What’s The Fuss About Fibre?

Laura Tilt takes a close look at why fibre is so important for your digestive wellbeing.

What’s the fuss about fibre?

If you’ve read my previous columns on gut health, you’ll probably have heard me bigging up dietary fibre. This month I’m taking a closer look at why this nutrient is so important for your digestive wellbeing.

Fibre is a type of carbohydrate found in the cell walls and tissues of plant foods like wholegrains, fruits, vegetables, pulses, nuts and seeds.

It is a complex matrix of many carbohydrate units joined together, but unlike other carbohydrates, fibre isn’t digested or absorbed when consumed, because we don’t possess the digestive enzymes (special proteins) to break it down. This means it passes through the small intestine (the long, wiggly tube underneath your stomach through which nutrients are absorbed) and lands in the large intestine, undigested.

Given that we’re unable to extract any nutrients from fibre as it passes through the gut, it’s reasonable to wonder what the point in eating it is? The truth is that although fibre isn’t feeding you – it is feeding another population in your body – and that’s the one residing in your gut.

Your gut garden
Adjoined to the end of the small intestine, the large intestine (also known as the colon) is home to trillions of microbes, which include bacteria, yeasts and fungi. Collectively, these microbes and the genes they instruct are known as your microbiome, and they form an important part of your immune system.

Taking up real estate in the large intestine means that these microbes have a fairly limited menu – essentially anything that hasn’t been absorbed in the small intestine, which – yes, you guessed it – means fibre, and small amounts of other nutrients which may escape digestion.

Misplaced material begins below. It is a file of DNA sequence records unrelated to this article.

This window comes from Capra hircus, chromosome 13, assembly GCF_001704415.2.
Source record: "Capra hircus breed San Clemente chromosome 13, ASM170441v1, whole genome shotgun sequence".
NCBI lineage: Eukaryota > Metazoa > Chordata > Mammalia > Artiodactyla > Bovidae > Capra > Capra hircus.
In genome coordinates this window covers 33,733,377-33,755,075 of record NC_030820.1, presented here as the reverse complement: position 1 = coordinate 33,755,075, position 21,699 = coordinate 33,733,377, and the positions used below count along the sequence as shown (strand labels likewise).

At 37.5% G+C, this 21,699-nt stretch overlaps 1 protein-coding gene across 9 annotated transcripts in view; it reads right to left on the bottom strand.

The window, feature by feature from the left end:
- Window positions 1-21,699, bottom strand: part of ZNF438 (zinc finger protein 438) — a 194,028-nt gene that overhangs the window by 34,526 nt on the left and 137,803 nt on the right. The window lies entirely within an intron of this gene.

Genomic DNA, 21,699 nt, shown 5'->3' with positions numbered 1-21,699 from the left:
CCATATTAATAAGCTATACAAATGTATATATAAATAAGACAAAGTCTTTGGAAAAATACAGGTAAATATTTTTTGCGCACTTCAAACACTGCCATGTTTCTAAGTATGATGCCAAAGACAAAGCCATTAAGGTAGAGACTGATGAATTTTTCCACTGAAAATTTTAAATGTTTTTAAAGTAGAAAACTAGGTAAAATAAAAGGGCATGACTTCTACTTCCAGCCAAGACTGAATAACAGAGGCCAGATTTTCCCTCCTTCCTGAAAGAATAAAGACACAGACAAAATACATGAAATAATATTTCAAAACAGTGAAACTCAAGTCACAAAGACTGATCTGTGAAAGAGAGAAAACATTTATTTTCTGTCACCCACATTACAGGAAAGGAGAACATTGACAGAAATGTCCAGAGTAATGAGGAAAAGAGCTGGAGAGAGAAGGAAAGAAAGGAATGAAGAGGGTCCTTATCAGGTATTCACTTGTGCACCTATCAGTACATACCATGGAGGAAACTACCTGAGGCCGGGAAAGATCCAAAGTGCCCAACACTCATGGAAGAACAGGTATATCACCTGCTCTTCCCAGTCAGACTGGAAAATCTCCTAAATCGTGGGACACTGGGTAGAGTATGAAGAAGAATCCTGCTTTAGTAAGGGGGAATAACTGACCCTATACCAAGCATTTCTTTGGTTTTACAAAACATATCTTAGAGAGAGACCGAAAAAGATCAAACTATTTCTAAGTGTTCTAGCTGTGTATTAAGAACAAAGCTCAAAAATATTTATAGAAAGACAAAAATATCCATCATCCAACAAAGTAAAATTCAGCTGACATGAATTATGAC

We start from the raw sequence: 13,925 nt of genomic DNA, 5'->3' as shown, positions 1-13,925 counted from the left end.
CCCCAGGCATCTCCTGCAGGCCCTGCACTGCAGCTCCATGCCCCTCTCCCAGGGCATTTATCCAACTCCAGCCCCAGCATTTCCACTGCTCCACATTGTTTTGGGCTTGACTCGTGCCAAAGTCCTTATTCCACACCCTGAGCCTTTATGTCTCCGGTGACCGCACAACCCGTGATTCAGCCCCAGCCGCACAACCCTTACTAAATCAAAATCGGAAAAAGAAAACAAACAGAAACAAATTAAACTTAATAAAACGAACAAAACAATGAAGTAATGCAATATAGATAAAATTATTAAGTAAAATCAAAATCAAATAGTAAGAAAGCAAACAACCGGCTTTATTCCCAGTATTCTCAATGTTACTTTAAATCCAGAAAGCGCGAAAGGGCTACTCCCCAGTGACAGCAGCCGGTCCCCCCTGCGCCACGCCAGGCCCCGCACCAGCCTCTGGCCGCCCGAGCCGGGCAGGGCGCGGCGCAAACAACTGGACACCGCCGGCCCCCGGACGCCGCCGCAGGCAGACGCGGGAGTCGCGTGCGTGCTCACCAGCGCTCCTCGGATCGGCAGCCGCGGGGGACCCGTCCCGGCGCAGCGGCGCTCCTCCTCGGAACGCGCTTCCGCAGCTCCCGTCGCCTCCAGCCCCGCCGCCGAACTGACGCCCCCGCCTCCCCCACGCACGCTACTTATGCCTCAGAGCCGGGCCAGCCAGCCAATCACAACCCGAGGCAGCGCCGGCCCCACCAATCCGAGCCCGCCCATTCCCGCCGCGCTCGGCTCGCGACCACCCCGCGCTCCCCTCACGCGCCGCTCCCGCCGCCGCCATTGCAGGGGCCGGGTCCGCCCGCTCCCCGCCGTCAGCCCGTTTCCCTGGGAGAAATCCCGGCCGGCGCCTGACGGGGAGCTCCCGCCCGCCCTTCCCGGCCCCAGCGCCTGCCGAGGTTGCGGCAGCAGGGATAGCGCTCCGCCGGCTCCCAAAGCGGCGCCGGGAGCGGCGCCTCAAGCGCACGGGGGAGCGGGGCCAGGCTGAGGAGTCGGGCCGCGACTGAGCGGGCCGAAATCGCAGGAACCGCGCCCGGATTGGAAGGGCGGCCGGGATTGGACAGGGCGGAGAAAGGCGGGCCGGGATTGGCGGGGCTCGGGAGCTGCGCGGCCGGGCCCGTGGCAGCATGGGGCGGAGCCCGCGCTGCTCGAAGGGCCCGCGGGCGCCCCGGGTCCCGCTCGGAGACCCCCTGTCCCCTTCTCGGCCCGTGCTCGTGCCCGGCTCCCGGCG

Luckily, the microbes in your gut can break down and ferment fibre – and this provides them with energy. In fact, your gut microbes thrive on fibre – consider it a sort of fertiliser which keeps them well fed and happy. And the benefits don’t stop there; as a byproduct of transforming fibre into energy, your microbes produce compounds known as short chain fatty acids (or SCFAs). These SCFAs feed the cells lining your gut and exert anti-inflammatory effects, and may even help protect against cancer.

A protective role
The other benefit of a fibre-rich diet is that it helps to move waste through your digestive system – you’ve probably heard that eating plenty of fibre helps ‘keep you regular’ (i.e. a frequent poo habit). This is undoubtedly a good thing, and it also reduces the amount of time that potentially harmful substances stay in contact with the lining of your gut. It is for this reason that a fibre-rich diet has been linked to a lower risk of bowel cancer.

In fact, experts believe diets high in fibre may reduce the risk of a wide range of diseases, including bowel cancer, type 2 diabetes, heart disease and stroke1. For this reason, eating a high fibre diet is a smart way to not only look after your digestive health, but also your body as a whole.